Of all the damage that Republicans have done to North Carolina over the past decade, diminishing the University of North Carolina is the greatest. The system has been a driver of our state’s reputation as a place that values learning and promotes research and development. It not only attracted industry, it attracted prominent people from across the country. Now, we’ve been snubbed by Pulitzer Prize winner Nikole Hannah-Jones after she was initially snubbed by the GOP.
Hannah-Jones announced this morning that she’s not coming to UNC. Instead, she’s taking another tenured position at Howard University “where the Knight Foundation has established an endowed professorship in Race and Journalism for her,” according to Policy Watch. Howard’s gain is UNC’s loss. It’s also another embarrassment for the state at the hands of Republicans.
The incident just highlights, again, how the GOP has politicized our university system, trying to micromanage our schools to the detriment of our national reputation. As Hannah-Jones pointed out, UNC’s leadership was almost silent on the issue. Chancellor Kevin Guskiewicz clearly wanted to avoid confrontations with the UNC Board of Trustees and the GOP leadership that backs them. He was stuck between doing the right thing in standing up for Hannah-Jones and risking funding for the school he oversees. He made the wrong choice.
Republicans will cheer Hannah-Jones’ decision. In their view, universities are already bastions of liberalism, attacking traditional values and introducing anti-American ideas. They also see the media as the enemy and Hannah-Jones is a journalist, making her even more of a threat to the view of life they want to protect. The good-riddance crowd will be loud on social media today.
But Hannah-Jones has won this battle. Her reputation was already among the most prestigious among journalists. Now, she’s becoming a household name. As she moves to Howard, she’s taking money with her. According to Policy Watch, she’s already secured almost $20 million for a new Center for Journalism and Democracy at Howard. She plans to match the $25 million that Walter Hussman gave to the UNC School of Journalism and which Hussman believed gave him influence over the university’s hires.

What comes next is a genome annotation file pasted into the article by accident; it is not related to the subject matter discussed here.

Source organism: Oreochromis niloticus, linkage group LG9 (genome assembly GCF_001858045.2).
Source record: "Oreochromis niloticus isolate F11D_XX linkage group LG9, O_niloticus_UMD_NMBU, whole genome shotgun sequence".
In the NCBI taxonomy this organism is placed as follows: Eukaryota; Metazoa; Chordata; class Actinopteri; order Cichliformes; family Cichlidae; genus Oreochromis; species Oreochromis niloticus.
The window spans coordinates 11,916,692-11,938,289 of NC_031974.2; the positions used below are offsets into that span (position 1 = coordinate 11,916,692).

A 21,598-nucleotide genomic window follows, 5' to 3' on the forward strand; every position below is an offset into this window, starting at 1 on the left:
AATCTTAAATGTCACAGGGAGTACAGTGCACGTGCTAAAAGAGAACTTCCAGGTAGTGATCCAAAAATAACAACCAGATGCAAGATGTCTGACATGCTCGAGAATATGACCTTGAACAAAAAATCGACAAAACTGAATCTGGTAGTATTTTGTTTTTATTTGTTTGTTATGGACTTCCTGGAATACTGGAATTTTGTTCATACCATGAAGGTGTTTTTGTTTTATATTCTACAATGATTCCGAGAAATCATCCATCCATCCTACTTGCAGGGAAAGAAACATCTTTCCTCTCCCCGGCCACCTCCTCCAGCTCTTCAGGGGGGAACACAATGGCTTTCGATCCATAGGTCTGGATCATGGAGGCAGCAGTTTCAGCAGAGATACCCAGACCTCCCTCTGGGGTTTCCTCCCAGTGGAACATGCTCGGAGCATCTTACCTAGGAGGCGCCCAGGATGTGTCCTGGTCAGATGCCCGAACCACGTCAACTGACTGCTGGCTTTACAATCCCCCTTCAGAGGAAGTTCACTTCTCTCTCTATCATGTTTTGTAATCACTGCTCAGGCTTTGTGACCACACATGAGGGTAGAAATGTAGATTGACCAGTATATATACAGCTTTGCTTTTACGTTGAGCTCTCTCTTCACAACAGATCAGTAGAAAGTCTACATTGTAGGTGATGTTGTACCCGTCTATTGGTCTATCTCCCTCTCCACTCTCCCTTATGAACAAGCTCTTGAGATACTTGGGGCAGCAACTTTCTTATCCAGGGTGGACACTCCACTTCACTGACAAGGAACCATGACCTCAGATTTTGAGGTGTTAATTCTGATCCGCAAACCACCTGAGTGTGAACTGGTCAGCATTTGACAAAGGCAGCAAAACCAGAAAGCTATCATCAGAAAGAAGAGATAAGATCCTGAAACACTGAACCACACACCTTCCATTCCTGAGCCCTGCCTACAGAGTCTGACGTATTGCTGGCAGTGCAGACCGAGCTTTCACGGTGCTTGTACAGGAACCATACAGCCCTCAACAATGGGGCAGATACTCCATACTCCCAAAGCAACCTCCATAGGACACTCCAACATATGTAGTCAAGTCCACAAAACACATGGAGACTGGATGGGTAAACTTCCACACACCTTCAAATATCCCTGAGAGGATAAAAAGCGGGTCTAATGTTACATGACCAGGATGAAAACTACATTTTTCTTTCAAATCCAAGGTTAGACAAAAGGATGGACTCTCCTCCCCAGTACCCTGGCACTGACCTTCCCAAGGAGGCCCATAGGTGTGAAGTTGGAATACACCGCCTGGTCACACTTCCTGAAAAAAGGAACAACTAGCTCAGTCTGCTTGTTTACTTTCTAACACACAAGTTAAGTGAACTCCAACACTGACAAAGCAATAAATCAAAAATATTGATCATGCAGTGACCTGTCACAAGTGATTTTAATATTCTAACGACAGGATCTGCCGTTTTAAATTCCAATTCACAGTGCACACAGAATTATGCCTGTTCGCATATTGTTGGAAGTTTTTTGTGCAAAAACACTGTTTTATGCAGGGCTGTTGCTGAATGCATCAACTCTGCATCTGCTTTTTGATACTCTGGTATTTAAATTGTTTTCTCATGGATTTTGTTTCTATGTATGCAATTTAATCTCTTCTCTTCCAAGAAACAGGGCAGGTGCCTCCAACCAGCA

Conservatives desperately want to hang on a the white-washed version of American history and society that is under intense scrutiny as those who never enjoyed their privilege gain influence and power in our diversifying nation. Hannah-Jones is the embodiment of that threat to their sense of national identity. She has had the audacity to question the origin story that shaped their view of themselves and the country. Those conservatives will cheer her rejection of UNC.
The dispute over Hannah-Jones’ tenure and place at UNC is a microcosm of the larger cultural debate that’s happening nationally. The same people who want to protect Confederate statues on public property, saw the George Floyd protests as riots, and now are screaming about Critical Race Theory are the ones who would deny tenure to a Black woman who has won virtually every journalistic award in the country. It’s a fight over our changing national identity and coming to terms with our failings to live up to the ideals on which the country was founded. Conservatives who cheer today will find themselves left behind by the country and broader culture tomorrow–and they will hold back the University of North Carolina with them if they get their way.